Muhammad Burdbar Khan
Sacrifice defines the epitome of a life well lived! Could there be a life that was honoured and eulogised, and yet was devoid of sacrifice! No great work has been achieved in a life (that was honoured) which did not bring joy to the faces of masses! Even though one cannot deny the overflowing bounties of life in the modern day; yet, by same measure, the evil is not in short supply as well. One would be oblivious enough as not to mention the curse of few benefitting at the expense of many in present world.
Human beings are social animals and as such live in societies where they can interact. Yet while living together they need to cater to the greater common good that is highly improbable were it not accompanied with the spirit of individual sacrifice for that collective good. Posterity remembers those who leave behind indelible marks for others to follow that benefit humanity at large. The annual Muslim festival of Hajj and ‘Qurbani’ (sacrifice) would lose its true significance should it not imbued with this spirit of sacrifice. Even though mandatory, it is not the sacrifice of the animals, per se, that is the true spirit of Hajj and ‘Eid e Qurban’.
The message of sacrifice is more than the food it generates; it is about the narrative around Prophet Abraham (PBUH) and his ordeal in sacrificing his son Ishmael (PBUH) for the pleasure of God. It sends the message that the path of truth and justice entails great challenges; at every step, there will be hurdles created and obstacles raised, yet, given this spirit of sacrifice, these can be overcome and removed albeit with courage. As Prophet Abraham (PBUH) was tested to the core, just short of the actual sacrifice; in life also, even though mettle and courage is tested to the limit, the big sacrifice, that glares in the face, may not actually materialise. In our daily lives, we chose to follow paths that are less difficult or which provides us a shortcut towards achieving success and prosperity; whereas, the paths less travelled, principled and righteous as these are, pose difficulties, trials and, above all, sacrifices.
Even, the spirit of Hajj and its rites entails the spirit of sacrifice. The Hajj demonstrates how a microcosm of humanity ought to live in this world. During Hajj, millions of Muslims assemble around Mecca from all corners of the world while spending prescribed days praying to God, and living in complete harmony with others regardless of gender, race, class, status, etc.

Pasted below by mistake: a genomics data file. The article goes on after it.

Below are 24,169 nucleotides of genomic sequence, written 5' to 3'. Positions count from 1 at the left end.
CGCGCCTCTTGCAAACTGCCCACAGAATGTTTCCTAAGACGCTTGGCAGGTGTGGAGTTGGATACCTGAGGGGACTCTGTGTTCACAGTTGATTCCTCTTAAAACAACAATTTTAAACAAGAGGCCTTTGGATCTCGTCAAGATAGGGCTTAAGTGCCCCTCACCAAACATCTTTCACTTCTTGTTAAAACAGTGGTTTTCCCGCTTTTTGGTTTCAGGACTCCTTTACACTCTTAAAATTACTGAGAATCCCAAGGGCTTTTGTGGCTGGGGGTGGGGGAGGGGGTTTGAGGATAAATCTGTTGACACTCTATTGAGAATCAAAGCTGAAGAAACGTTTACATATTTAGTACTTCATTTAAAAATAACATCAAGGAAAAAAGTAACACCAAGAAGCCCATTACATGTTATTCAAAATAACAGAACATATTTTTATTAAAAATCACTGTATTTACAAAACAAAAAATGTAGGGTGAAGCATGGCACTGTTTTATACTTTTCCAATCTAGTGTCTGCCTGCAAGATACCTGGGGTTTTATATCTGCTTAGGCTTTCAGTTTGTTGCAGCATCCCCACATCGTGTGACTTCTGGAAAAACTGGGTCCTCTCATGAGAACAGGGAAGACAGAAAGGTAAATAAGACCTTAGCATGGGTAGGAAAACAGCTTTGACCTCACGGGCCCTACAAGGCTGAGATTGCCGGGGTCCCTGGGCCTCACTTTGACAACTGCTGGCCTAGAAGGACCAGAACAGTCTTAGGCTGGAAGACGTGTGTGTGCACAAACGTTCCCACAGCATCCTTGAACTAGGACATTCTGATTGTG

Hence, while displaying a spirit of mutual accommodation, toleration and camaraderie; the sacrifice is pronounced, in those few days of Hajj, not least through putting up with all and sundry with attendant tribulations.
Be that as it may, the ‘sacrifice’ is easier said than done. It is not very easy in the present introverted societies we live in; the onus of responsibility increasingly lies on the quality of leadership and the opinion leaders in societies. Starting from the basic unit of a society i.e. the family to the running of the state at the macro level; each layer contributes its share in inculcating this spirit of sacrifice, or otherwise, in its followers. Whether Muslims or not, children see in their parents the guardian as well as the guide for the whole life beckoning at them. Could it be possible, individually, for these kids to yield to others’ justified needs when the same right is denied at home by their seniors? Would it be possible, nationally, for the citizens of the state to express the spirit of sacrifice when their leaders, in different field of life, go to great lengths to loot and plunder, with facility; what to talk of displaying a modicum of sacrifice? Might it be that, internationally, the leading nations in the world, however civilised they are, will share in the production of vaccines that would benefit and cure the people of the world, and not necessarily their own (citizen) humans, first of all! The obvious answers to these queries display the general apathy to this spirit of sacrifice all around.
In the present Covid 19 days, this sacrifice warrants that we need to think of the others in restricting ourselves from freely roaming around while looking for animals, and then restraining ourselves, during the Eid days, without throwing caution to the winds by mingling freely with the other fellow beings while putting at risk the lives of few and many. It can be hardly reiterated that we are still not out of woods as far as the threat of Covid 19 is concerned. This festival of sacrifice could result in more ‘sacrifices’ in the shape of collective lives lost than which can be saved by each and every one’s individual sacrifice (to restrain oneself) and, thus, stemming the spread of the virus. As Quran (22:37) says:
“Their flesh and their food reach not Allah, but the devotion from you reacheth Him. Thus have We made them subject unto you that ye may magnify Allah that He hath guided you. And give good tidings (O Muhammad) to the good.”